Overall, the evidence suggests that use of seatbelts reduces the risk of some specific types of injury during road traffic accidents. However, the extent of protection offered by use of seatbelts may be context-specific and public health guidelines on road traffic accidents should be updated to reflect this relative protection conferred by seatbelt usage during MVAs. Further research is required to understand the impact of seatbelt use by crash types, using more representative samples and reliable studies.

Notes

Acknowledgements

Not applicable.

Funding

None reported.

Availability of data and materials

All data generated or analysed during this study are included in this published article and its supplementary information files.

Authors’ contributions

NFM: preparation of the study protocol, literature search, quality assessment, data extraction, analysis, interpretation and reporting; AAR supported literature search, quality assessment, data extraction and interpretation of results; LNA performed the meta-analysis. AM made substantial contributions to conception and design of this study, he participated in drafting and revising the manuscript, and he agreed to be accountable for all aspects of the work. All authors read and approved the final manuscript.”

Ethics approval and consent to participate

Not applicable.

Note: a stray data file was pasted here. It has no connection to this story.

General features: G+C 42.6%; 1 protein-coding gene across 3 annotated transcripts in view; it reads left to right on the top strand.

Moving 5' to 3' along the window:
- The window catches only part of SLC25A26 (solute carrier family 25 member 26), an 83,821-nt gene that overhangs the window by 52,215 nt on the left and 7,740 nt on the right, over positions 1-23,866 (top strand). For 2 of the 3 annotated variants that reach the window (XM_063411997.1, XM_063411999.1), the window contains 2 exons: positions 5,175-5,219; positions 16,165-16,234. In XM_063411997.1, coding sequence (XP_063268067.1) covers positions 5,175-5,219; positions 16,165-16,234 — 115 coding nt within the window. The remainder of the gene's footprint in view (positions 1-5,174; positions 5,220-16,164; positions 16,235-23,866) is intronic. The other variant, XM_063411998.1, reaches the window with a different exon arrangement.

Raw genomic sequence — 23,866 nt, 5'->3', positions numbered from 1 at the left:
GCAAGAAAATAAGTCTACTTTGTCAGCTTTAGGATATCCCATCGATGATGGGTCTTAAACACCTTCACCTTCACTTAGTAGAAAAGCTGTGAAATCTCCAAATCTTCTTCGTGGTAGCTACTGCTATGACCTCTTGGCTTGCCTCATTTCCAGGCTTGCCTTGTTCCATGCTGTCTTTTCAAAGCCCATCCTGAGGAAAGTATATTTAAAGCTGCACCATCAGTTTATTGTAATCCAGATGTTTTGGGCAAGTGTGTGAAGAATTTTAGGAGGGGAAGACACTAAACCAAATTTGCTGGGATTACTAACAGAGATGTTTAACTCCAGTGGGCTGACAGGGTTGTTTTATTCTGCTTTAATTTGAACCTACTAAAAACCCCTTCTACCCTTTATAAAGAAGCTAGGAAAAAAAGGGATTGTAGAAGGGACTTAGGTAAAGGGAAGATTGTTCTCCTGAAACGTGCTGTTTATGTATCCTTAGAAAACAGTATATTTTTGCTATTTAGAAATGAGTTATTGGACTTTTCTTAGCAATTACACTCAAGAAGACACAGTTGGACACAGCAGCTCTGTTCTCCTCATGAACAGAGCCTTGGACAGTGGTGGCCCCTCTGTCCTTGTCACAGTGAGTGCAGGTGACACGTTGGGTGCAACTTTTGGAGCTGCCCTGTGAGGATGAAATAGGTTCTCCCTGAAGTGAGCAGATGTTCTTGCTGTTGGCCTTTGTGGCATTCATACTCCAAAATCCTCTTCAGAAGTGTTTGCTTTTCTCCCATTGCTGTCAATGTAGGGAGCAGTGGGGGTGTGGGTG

Consent for publication

Not applicable.

Competing interests

None reported.

Publisher’s Note

Springer Nature remains neutral with regard to jurisdictional claims in published maps and institutional affiliations.

Supplementary material

12889_2018_6280_MOESM1_ESM.docx (33 kb)
Additional file 1: Table S1. Study characteristics and outcomes by year of publication. (DOCX 32 kb)

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Open AccessThis article is distributed under the terms of the Creative Commons Attribution 4.0 International License (http://creativecommons.org/licenses/by/4.0/), which permits unrestricted use, distribution, and reproduction in any medium, provided you give appropriate credit to the original author(s) and the source, provide a link to the Creative Commons license, and indicate if changes were made. The Creative Commons Public Domain Dedication waiver (http://creativecommons.org/publicdomain/zero/1.0/) applies to the data made available in this article, unless otherwise stated.

Authors and Affiliations

  1. 1.Médecins Sans FrontièresYaoundeCameroon
  2. 2.School of Health and Life SciencesGlasgow Caledonian University LondonLondonUK
  3. 3.Faculty of Medicine, School of Public HealthThe University of QueenslandBrisbaneAustralia